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Beaches on Oahu's insider take:

The most famous beach on Oahu (and possibly in the world), Honolulu's Waikiki Beach lives up to the hype. Though the sections in front of major hotels can get crowded, the scene—a mix of local bathing beauties, Japanese surfers, and pink-roasted visitors—is endlessly entertaining. The surf breaks are far from shore, so there's plenty of gentle water for swimming. And the options for pre- and post-beach drinks, dining, and shopping are numerous. Also in Honolulu, Ala Moana Beach Park's wide stretch of sand, protected swimming area, and ample parking draw families with young children and coolers.

Body-boarders dominate at Sandy Beach, on Oahu's southeastern coast (locals call it "Sandys"), where the pounding shore break makes for gnarly rides. Beginners or casual boogie-boarders should definitely find another spot; reportedly, more injuries occur here than at Pipeline. The beach and adjacent lawn are plenty spacious enough for spectators, though (as well as the occasional landing hang glider). Bring a beach umbrella: There's almost no shade here.

Idyllic, half-mile-long Lanikai Beach, in Kailua, fronts a suburb of multimillion-dollar homes on the shore. Though it's the island's prettiest beach, you'll have to park on the road and walk between the houses to get to it. This is completely kosher—all beaches are public in Hawaii—but there are no facilities of any kind.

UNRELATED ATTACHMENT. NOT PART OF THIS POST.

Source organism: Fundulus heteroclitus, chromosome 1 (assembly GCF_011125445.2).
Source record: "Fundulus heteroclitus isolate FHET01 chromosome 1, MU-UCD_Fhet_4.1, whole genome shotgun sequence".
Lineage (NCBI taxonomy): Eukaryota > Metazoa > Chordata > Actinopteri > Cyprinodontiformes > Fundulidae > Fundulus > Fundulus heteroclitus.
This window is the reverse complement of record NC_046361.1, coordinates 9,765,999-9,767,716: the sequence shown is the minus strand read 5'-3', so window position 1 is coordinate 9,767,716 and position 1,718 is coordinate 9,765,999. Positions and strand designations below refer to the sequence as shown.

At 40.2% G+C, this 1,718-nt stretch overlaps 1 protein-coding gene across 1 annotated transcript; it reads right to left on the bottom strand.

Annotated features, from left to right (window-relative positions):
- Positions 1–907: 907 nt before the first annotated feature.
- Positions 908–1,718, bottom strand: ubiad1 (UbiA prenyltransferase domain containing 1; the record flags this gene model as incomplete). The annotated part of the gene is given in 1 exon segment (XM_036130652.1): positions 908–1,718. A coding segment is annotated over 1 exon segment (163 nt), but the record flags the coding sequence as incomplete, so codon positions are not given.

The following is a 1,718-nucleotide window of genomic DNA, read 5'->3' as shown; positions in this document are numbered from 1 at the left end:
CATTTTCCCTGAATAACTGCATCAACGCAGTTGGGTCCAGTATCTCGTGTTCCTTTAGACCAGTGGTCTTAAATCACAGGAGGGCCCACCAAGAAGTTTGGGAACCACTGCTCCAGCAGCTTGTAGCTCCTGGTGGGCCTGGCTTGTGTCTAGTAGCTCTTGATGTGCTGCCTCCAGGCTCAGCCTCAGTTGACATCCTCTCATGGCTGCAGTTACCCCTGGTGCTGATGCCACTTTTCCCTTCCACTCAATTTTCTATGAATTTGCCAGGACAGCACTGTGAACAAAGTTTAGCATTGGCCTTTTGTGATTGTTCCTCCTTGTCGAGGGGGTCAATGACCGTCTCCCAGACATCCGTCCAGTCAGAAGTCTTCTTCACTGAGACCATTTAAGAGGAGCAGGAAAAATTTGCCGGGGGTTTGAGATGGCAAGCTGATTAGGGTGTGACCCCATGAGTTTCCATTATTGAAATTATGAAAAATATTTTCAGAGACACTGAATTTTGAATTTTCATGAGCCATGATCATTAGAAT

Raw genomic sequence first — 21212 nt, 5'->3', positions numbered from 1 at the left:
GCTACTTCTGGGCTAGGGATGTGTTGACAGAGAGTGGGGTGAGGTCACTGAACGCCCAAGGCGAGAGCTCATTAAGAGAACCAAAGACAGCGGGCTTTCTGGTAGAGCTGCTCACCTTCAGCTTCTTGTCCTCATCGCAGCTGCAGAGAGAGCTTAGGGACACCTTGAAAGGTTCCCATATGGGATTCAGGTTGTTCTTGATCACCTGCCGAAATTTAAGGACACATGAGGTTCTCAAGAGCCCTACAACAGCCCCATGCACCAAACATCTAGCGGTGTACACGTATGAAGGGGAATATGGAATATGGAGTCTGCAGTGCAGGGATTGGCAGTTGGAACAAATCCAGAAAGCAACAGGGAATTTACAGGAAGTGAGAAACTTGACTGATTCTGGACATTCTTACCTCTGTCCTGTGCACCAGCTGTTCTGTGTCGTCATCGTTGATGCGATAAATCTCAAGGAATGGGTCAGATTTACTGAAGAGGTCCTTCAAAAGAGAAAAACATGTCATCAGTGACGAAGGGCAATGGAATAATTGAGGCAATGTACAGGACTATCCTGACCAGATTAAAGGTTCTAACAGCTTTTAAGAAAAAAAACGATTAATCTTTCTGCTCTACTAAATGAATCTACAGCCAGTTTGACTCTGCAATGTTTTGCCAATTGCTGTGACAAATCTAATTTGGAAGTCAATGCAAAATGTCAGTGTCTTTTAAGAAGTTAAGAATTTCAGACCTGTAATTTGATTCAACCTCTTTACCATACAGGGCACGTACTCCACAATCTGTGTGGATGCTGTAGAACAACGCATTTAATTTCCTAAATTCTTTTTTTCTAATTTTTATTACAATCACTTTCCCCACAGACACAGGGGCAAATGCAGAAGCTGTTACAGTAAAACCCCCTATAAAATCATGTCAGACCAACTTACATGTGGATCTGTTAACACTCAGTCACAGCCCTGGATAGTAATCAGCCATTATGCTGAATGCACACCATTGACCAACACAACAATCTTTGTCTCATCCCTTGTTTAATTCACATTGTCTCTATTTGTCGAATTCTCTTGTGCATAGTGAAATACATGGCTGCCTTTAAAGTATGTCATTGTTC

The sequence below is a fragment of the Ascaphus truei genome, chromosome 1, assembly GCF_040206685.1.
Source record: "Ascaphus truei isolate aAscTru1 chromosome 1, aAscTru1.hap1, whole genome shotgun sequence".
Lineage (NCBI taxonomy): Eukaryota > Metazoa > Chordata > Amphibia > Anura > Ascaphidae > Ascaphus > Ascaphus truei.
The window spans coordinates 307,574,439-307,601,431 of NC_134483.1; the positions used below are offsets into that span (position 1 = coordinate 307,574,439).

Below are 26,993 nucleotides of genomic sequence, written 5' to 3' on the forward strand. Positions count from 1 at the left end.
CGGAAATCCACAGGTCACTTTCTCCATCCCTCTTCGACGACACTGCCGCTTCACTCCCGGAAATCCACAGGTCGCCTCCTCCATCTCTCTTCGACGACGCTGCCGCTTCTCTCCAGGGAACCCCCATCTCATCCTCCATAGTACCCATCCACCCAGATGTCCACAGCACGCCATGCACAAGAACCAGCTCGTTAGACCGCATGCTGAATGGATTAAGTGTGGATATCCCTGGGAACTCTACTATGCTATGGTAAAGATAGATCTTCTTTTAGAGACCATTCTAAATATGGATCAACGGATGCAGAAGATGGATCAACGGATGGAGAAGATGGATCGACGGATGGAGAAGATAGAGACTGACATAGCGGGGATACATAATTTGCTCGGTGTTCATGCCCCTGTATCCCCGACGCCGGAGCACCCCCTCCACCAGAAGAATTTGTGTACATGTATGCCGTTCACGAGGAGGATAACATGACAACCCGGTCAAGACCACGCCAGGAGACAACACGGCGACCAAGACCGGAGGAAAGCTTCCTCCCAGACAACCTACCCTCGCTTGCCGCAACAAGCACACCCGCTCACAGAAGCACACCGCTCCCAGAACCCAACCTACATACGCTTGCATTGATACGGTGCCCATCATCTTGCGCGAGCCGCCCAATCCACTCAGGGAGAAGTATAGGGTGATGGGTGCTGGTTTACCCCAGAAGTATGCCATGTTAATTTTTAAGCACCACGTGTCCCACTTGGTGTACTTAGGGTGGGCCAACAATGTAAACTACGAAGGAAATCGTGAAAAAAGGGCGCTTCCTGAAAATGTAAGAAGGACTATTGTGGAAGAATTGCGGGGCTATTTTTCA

The North Shore's Sunset Beach, clearly visible from Kamehameha Highway, has a split personality. Between May and September, it's a family-friendly sunning and swimming beach with a bit of rough shore break; but in October/November and March/April, it morphs into a premier surf spot with killer waves. During these hairy periods, the surf has been known to sweep unattended towels, beach bags, and even beach-walking tourists out to sea.

At the very end of the road on Oahu's west coast, legendary Yokohama Bay is well worth the drive. Its remoteness keeps the crowds away; the only people you'll likely see here are west-side locals. These residents get a bit of a bad rap for being unfriendly, but if you're respectful you won't have any problems with them. Do, however, keep an eye out for strong currents and undertow when you're swimming or boarding.

Information may have changed since the date of publication. Please confirm details with individual establishments before planning your trip.